The earliest documented European settlement of the present Lakewood area was by operators of sawmills, from about 1750 forward. One such sawmill – located at the east end of the present Lake Carasaljo – was known as Three Partners Mill from at least 1789 until at least 1814. From 1815 until 1818, in the same area, Jesse Richards had an iron-smelting operation known as Washington Furnace, using the local bog iron ore. The ironworks were revived in 1833 by Joseph W. Brick, who named the business Bergen Iron Works, which also became the name of the accompanying town. In 1865, the town was renamed Bricksburg in 1865, and in 1880, it was renamed Lakewood and became a fashionable winter resort.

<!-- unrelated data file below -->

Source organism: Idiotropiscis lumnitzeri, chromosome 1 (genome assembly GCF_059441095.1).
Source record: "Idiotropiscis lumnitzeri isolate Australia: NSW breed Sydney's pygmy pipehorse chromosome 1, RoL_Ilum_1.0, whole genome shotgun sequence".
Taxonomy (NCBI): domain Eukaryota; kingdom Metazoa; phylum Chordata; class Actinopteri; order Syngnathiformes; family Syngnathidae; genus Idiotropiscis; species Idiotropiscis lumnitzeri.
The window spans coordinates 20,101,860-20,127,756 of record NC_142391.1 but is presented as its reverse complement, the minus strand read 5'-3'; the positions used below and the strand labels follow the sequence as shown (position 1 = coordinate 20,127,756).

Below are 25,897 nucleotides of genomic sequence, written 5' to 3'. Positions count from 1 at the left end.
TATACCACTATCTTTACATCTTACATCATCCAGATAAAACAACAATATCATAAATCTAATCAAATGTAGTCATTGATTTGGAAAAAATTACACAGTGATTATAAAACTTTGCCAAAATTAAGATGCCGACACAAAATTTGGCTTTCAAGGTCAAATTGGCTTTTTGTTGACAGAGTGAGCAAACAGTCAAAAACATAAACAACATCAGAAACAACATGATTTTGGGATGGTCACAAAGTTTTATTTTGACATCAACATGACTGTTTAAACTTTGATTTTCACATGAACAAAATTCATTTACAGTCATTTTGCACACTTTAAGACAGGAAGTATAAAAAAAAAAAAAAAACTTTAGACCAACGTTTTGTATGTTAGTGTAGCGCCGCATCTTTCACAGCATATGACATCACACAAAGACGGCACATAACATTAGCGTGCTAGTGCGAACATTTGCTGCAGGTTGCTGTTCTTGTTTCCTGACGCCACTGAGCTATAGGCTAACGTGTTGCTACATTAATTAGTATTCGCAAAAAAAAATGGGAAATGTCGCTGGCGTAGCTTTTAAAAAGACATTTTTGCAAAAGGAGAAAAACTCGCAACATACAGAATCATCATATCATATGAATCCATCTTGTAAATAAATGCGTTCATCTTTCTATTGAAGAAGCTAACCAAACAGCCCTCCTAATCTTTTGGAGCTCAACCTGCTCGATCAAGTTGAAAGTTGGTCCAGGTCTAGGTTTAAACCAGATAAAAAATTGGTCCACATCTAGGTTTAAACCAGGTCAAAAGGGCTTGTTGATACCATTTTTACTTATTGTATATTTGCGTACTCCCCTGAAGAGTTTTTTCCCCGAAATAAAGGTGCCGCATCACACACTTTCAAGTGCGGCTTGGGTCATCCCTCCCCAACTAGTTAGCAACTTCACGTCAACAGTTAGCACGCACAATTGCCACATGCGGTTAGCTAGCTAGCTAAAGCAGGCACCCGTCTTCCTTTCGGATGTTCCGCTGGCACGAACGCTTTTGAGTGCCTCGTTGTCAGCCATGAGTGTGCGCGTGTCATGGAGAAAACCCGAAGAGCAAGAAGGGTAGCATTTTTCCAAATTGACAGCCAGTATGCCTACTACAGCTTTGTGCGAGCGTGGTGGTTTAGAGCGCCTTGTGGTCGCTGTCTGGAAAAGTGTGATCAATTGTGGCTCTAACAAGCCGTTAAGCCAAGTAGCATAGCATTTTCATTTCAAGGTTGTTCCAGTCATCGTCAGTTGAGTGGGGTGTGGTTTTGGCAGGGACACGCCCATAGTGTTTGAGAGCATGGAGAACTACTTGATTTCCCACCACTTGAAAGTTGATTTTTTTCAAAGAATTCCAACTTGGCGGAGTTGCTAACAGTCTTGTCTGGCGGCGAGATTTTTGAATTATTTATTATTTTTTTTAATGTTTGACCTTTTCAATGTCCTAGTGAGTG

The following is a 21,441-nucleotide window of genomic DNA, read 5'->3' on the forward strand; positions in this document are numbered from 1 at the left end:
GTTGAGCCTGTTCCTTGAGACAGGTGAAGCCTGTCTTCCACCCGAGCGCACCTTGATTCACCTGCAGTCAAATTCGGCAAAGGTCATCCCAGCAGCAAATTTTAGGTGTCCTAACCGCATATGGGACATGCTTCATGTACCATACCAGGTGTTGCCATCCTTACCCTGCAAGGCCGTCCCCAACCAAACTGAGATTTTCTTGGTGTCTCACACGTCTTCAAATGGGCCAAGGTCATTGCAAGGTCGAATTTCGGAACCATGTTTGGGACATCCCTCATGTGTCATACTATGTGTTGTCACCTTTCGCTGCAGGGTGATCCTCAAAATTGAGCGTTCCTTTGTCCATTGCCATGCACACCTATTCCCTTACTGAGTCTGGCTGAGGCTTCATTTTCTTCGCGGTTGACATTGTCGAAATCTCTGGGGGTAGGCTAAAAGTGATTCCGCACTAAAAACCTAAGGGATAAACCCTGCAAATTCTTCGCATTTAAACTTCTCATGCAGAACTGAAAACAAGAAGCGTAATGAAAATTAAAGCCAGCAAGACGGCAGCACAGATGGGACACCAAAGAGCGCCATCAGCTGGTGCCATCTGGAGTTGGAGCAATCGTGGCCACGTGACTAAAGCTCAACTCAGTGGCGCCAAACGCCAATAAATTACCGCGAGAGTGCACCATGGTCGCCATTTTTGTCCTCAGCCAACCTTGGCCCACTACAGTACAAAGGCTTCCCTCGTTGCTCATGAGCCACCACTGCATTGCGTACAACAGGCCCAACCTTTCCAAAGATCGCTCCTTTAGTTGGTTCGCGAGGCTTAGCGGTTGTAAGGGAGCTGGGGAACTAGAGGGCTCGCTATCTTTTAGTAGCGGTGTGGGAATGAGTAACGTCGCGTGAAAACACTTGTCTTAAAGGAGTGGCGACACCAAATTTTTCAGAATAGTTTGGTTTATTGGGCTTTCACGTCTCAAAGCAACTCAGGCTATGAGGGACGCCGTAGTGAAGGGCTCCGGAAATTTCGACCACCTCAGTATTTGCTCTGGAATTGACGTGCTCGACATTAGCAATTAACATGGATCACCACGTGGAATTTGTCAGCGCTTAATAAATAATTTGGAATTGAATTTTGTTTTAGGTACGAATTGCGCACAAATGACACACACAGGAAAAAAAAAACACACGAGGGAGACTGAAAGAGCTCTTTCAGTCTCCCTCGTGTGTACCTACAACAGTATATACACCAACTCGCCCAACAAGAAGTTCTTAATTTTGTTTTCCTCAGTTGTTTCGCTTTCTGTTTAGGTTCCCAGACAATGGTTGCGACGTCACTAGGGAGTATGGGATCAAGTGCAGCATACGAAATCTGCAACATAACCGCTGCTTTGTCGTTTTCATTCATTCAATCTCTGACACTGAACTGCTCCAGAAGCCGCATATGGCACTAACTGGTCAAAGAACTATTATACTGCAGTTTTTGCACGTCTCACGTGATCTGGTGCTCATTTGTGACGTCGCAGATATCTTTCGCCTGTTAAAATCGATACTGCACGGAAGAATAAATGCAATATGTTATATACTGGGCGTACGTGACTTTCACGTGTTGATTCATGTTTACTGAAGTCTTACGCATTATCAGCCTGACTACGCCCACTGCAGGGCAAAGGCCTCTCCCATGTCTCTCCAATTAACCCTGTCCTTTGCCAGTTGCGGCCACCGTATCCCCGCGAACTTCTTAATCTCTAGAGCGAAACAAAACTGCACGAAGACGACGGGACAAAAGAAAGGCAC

Lakewood's developers thought that "Bricksburg" didn't capture their vision for the community, and the names "Brightwood" and "Lakewood" were proposed. After reaching out to area residents, "Lakewood" was chosen, and the United States Postal Service approved the name in March 1880. The name "Lakewood" was intended to focus on the location near lakes and pine forests.
Lakewood was incorporated as a township by an act of the New Jersey Legislature on March 23, 1892, from portions of Brick Township. Portions of Howell Township in Monmouth County were annexed to Lakewood Township in 1929.